A Shaw Island man who pleaded guilty to the murder of his wife was sentenced on Monday, Sept. 17.
Eric A. Kulp, 45, received just under 16 years in jail and 36 months of community custody from San Juan Superior Court Judge Katie Loring. He will receive credit for time served and was also mandated to pay a total of $600 in fines.
The sentence, according to Senior Deputy San Juan County Prosecutor Teresa Barnett, was near the highest Kulp could receive, based on his criminal history.
Abigail Finney, 38, was missing for almost four months before her body was located, last April, on the Shaw Island property she shared with her husband. An autopsy showed she had been dead since November. Kulp’s whereabouts were unknown when her body was found, but eight days later, deputies detained him after a standoff in Skagit County.
Originally, Kulp pleaded not guilty to unlawful imprisonment and one count of second-degree murder for Finney’s death. Kulp, who formerly had the last name of Tubbs, changed his plea to guilty on Aug. 3, when he accepted a plea agreement, which dropped the unlawful imprisonment charge.
Barnett explained that the sentence Kulp received was recommended by the prosecution as part of the plea agreement, and also close to the maximum duration Kulp could have received if they had gone to trial and he was convicted of the original charges.
Murder in the second degree is a class A felony in Washington, which carries a maximum sentence of life imprisonment. However, the state sets sentencing lengths by an individual’s criminal history. Kulp’s clean criminal record placed him in the 123- to 220-month range, which means he could not receive more than 220 months — or about 18 years — for his charges.
“I understand that this is low. I agree that it is low, but it is the range that he had to be sentenced at [by the state],” said Barnett.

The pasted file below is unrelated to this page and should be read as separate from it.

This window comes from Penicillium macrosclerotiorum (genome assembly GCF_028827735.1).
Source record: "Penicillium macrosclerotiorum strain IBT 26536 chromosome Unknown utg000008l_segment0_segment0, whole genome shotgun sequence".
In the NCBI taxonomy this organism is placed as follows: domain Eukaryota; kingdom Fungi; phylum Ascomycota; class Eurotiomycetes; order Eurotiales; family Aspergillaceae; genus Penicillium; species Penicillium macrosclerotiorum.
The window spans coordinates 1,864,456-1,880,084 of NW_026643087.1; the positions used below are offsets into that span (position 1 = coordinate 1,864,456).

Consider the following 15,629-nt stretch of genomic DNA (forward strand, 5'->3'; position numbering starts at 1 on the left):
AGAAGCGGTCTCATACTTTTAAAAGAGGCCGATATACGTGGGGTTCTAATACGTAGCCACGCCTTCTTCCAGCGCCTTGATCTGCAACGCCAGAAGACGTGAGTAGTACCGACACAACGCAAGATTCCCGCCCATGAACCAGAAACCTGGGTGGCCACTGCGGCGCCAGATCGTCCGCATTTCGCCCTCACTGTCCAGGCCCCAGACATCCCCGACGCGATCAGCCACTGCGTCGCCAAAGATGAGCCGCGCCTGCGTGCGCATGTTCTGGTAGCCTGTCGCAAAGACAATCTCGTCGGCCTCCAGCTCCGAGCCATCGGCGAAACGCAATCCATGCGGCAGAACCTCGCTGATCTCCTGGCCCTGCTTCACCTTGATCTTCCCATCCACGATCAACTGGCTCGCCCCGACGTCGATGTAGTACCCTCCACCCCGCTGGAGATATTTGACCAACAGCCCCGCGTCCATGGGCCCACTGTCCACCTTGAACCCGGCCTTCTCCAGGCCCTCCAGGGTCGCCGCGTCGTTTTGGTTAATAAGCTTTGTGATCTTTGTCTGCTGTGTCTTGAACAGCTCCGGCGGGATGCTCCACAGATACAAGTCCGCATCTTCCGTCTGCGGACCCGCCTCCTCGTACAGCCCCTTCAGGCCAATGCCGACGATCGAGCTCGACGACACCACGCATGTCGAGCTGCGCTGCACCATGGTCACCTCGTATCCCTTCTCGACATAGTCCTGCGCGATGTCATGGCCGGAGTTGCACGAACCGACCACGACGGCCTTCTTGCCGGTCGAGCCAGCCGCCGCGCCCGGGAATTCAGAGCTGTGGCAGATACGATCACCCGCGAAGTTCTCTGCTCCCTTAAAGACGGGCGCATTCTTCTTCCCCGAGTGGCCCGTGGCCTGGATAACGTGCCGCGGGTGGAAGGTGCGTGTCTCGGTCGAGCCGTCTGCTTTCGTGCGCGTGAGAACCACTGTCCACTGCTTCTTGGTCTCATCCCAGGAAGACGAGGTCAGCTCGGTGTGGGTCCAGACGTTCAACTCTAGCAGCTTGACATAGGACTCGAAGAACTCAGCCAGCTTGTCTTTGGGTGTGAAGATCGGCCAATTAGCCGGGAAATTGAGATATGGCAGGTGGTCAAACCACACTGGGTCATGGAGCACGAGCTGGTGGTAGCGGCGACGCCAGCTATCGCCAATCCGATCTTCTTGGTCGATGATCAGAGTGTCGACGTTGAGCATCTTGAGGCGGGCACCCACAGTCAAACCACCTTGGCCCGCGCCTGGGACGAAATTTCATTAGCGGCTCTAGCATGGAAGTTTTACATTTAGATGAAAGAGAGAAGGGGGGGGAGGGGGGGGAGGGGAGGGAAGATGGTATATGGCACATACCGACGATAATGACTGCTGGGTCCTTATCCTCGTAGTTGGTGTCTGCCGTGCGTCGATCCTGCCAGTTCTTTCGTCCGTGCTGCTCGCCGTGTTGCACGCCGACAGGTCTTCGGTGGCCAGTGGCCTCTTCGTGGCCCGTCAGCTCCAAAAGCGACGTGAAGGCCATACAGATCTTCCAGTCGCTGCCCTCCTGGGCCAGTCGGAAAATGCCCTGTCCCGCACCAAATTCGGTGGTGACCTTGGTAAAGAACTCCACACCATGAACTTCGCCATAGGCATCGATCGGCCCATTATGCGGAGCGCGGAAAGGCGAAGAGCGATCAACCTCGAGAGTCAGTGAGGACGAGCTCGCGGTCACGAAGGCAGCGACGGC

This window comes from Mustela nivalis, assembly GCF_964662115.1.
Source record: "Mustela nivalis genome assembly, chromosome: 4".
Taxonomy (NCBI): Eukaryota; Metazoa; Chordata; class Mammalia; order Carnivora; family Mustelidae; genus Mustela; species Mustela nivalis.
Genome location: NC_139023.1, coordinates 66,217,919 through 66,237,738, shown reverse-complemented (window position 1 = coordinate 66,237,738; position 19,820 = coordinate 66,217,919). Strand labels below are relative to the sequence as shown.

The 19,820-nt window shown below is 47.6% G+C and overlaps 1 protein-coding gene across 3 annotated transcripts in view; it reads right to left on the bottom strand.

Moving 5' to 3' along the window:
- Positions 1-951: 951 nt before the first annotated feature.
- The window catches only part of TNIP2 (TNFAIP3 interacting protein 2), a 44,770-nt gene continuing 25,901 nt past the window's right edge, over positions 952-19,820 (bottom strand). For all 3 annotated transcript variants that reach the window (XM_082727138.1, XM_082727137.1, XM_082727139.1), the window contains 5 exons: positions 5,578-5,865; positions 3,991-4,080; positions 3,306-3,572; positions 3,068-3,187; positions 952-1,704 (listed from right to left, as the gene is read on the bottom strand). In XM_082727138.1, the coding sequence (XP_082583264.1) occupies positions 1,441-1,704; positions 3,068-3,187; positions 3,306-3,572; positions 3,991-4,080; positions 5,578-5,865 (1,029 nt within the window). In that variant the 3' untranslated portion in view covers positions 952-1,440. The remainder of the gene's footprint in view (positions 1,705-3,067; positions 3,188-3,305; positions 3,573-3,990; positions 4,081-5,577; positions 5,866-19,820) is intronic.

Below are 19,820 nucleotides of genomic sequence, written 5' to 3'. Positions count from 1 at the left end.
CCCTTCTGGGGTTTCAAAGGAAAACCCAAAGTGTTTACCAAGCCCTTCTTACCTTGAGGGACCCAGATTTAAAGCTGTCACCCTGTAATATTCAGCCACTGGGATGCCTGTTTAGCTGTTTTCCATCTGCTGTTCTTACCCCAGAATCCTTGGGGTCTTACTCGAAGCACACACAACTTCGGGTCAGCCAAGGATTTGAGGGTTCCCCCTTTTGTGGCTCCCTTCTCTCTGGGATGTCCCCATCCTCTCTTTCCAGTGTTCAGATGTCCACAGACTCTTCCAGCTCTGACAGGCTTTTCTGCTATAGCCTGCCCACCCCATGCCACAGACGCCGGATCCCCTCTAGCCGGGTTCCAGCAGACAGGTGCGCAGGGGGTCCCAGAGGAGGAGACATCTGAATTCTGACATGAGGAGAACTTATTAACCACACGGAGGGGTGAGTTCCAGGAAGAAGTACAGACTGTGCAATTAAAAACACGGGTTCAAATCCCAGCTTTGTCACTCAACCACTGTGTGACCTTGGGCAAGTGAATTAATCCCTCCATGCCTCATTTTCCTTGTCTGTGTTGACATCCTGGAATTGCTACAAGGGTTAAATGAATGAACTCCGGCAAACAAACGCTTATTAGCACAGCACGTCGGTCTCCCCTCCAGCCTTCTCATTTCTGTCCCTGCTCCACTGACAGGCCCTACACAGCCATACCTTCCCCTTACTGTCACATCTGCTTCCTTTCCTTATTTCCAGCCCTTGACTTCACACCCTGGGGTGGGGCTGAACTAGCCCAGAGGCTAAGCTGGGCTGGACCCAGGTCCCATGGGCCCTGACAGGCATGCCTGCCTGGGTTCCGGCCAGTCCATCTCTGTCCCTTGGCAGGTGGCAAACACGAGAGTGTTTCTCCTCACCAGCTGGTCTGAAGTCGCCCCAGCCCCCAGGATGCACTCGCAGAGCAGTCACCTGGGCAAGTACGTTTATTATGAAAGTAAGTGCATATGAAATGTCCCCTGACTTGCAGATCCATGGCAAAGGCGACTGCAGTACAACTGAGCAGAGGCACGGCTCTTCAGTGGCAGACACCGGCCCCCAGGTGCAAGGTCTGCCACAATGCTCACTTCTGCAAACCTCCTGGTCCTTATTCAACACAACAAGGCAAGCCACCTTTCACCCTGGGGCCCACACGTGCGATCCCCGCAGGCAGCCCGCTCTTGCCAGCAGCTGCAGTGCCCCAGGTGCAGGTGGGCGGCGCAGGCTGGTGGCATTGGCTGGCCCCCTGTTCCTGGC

Details of the case
On Nov. 29, 2017, Finney’s mother requested deputies check on her daughter when she did not join her family as planned for Thanksgiving, Nov. 23. Kulp allegedly told a special deputy, who visited their Shaw Island residence on the day of the request, that Finney had gone to an unknown rehab facility.
According to Barnett, investigators determined that Finney died on the evening of Nov. 22 or the next morning. She said the autopsy could not determine the cause of death because the body was too decomposed and “there were no injuries we could visibly see.” However, the investigation determined she was murdered, said Barnett.
Police documents show that Finney’s regular conversations with both her mother and stepfather ended after Nov. 22. Finney’s stepfather told police he was having a phone conversation with her on Nov. 22, when the conversation was cut off; he reportedly heard Finney arguing with someone and the phone went dead.
An employee at Rosario Assisted in Anacortes, where Kulp previously worked, also showed police a text message sent from Kulp on Nov. 23, stating his wife killed herself earlier that day, despite his claim that she was in rehab on Nov. 29.
Last January, Finney’s family, having not heard from her, requested the police check on her again.
That March, Kulp told police that he had spoken to his wife and she was “doing well.”
On April 5, Finney’s body was found concealed in a minivan at her and Kulp’s home. Kulp was detained by police officers after a brief standoff in the Marblemount area of Skagit County on April 13. He was charged in San Juan Superior Court on May 18, after he was released from the hospital for self-inflicted knife wounds to his neck and abdomen during the apprehension.
At the Aug. 3 hearing, Kulp presented a statement that read “On or between Nov. 22–23, 2017. … I did assault and thereby cause the death of Abigail Jane Finney.” He was represented by Robert O’Neal of the Snohomish County public defenders’ office.
Publisher Colleen Smith contributed to this article.